Monday, May 06, 2013

What Hormesis Means to Me

Back in the Day (that would be the day before we discovered the Intertubes and immersed ourselves in strange bits of misinformation), there existed upon the land the interesting practice of exposing people to low doses of radiation and/or poison in order to make them immune to damage from higher doses.  This "what doesn't kill you makes you stronger" approach to life went out of fashion when doctors set up web sites warning against all sorts of exposure to the natural world (and the unnatural, of course, as well).  In the end, we have very little hormesis left and a whole lot of fragility.  Allergies of all sorts are a plague upon us, and so is the severe damage that comes from not having much experience with, say, gravity prior to jumping off the garage roof.

Recently I found myself with a backlog of unread magazines, and I spent an afternoon skimming articles so that I could get rid of the teetering stack on Recycling Day.  By the end of the day, I'd been taught that pretty much everything I knew was wrong (one of my favorite Firesign Theater albums, by the way), and that I've spent my life endangering myself and my child and everyone else over whom I've held any sway in any way.  

Dillon discovering horse snot...and not an antiseptic wipe to be seen

For instance, when my poor child was a-growing, there were no restrictions on feeding nuts, shellfish, dairy products, Elmer's Glue, or what-have-you to small fry.  Keeping them from eating paint was certainly recommended, but beyond that it was pretty much a "whatever they're willing to eat" kind of situation.  Ditto exposure to potential allergens in their surroundings.  I have a great shot of my newborn baby girl suckling at the collie's nose.  She was handling worms on her fish hook (presumably licking her hands clean afterward) by the time she was five, and had been coated in toxic substances at the horse barns where we boarded by the time she was ten.  Her only allergic reaction was to my special recipe for liver and onions, and that's assuming that shoving the plate across the table constitutes an allergic reaction.

More recently, my horses have been Hormese'd (yeah, I made that word up) to a fine turn.  There are many research articles suggesting that I should probably be pilloried for not putting fly sheets or little yellow repellent tags on my horses during the summer and for allowing them to eat pasture grass without having a specialist come to assess the weeds that grow there.  I split the difference with feed-through bug repellents that prevent larval development, even though in doing so I may well be setting the ecology of my little ecosphere back a thousand years. And I keep an eye out for colic and other negative reactions to whatever they've found to eat.  So far (knock wood or something) I've not had a major problem in 16 years.  Sure, Pokey had "pasture heaves", allergic to 22 plants in her environment.  But she was alone in her misery.  And the plants included such goodies as cottonwood trees, of which we have none so she certainly didn't sensitize herself by gnoshing the leaves or bark thereof.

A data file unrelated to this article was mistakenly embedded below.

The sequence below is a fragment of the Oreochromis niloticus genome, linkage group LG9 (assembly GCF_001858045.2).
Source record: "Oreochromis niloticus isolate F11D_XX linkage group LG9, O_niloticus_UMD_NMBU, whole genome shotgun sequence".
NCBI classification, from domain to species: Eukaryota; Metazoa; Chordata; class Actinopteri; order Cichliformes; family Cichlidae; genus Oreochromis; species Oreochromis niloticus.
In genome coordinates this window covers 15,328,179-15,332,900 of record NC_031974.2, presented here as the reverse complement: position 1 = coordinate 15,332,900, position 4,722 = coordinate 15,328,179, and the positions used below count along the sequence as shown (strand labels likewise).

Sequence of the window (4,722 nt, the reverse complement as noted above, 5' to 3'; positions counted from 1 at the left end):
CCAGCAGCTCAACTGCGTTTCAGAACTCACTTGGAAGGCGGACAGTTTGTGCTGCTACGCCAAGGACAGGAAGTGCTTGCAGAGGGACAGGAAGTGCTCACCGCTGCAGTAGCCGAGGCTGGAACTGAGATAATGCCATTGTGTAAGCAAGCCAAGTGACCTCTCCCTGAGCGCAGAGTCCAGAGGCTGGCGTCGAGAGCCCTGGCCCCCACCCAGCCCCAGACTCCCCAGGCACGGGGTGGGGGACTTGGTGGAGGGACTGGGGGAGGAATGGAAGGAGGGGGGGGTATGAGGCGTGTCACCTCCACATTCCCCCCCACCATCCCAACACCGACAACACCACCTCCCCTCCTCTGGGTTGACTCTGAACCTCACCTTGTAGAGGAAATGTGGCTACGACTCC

At Dakota's request, I don't do this anymore.

Perhaps the best signal that we are about to return to extolling the virtues of hormesis instead of fragilizing ourselves and our animals is the penchant for "barefoot" trimming for as many horses as can tolerate it.  I'm not a bandwagon type, and I have had two horses that had to be shod 12 months of the year due to structural defects that rendered their feet overly sensitive to the abuse of stuff like walking around.  But where possible, I've left the others to their own devices, and they've adjusted perfectly.  I hedge by using boots if we're headed out into the woods over rocks and roots.  That's on the days I remember to put their boots on, of course.  Sometimes I don't remember to put my own boots on, so it's certainly not a guarantee.  

Harking back to my last few posts, regular readers (who I love) can probably guess that this is still about the whole randomness fascination I've been flagellating of late.  It's about not being able to really know that what we're doing to/for ourselves, our loved ones, and our animals is helping more than it's hurting.  If I dress Dakota up for a summer's day as if I expect an invasion of aliens and expect to use him as a scarealien in the pasture, who's to say that the welts on his butt are from the fly sheet rubbing the hair the wrong way or from biting insects that got under the sheet?  They could be a reaction to something he ate.  Too many variables.  When I hung fly catcher bags on fence posts all around the farm and found them filled with carcasses (that's 22,000 per bag) weekly, I thought, "Wow!  We really have a fly problem, and it's a good thing I invested in these nasty, smelly solutions!"  Then one day someone said something that made me take pause and think, "Wow!  I've been drawing flies from farms all over the neighborhood!  I wonder what would happen if I stopped doing that."  Yeah.  Almost no flies.  Iatrogenics at work:  the cure made an almost non-existent problem sooooo much worse.  

Hormesis is only a theory, and I'm pretty sure that pumping Zip, my curious problem child who is always most likely to eat a can of creosote or chew up something that is clearly labeled not for consumption, full of his toxin du jour will not make him immune as much as it might kill him or destroy some of his basic operating system (OSZip.01).  But I do believe that sticking to the natural path, letting horses and humans encounter natural stressors, survive them (hopefully) intact, and move forward stronger physically and mentally is a better approach than attempting to foresee every random possibility and engage in frantic preemptive measures whose outcomes can't be predicted with any certainty.  

That's my story, and I'm sticking to it until I hear a better one.  

No comments: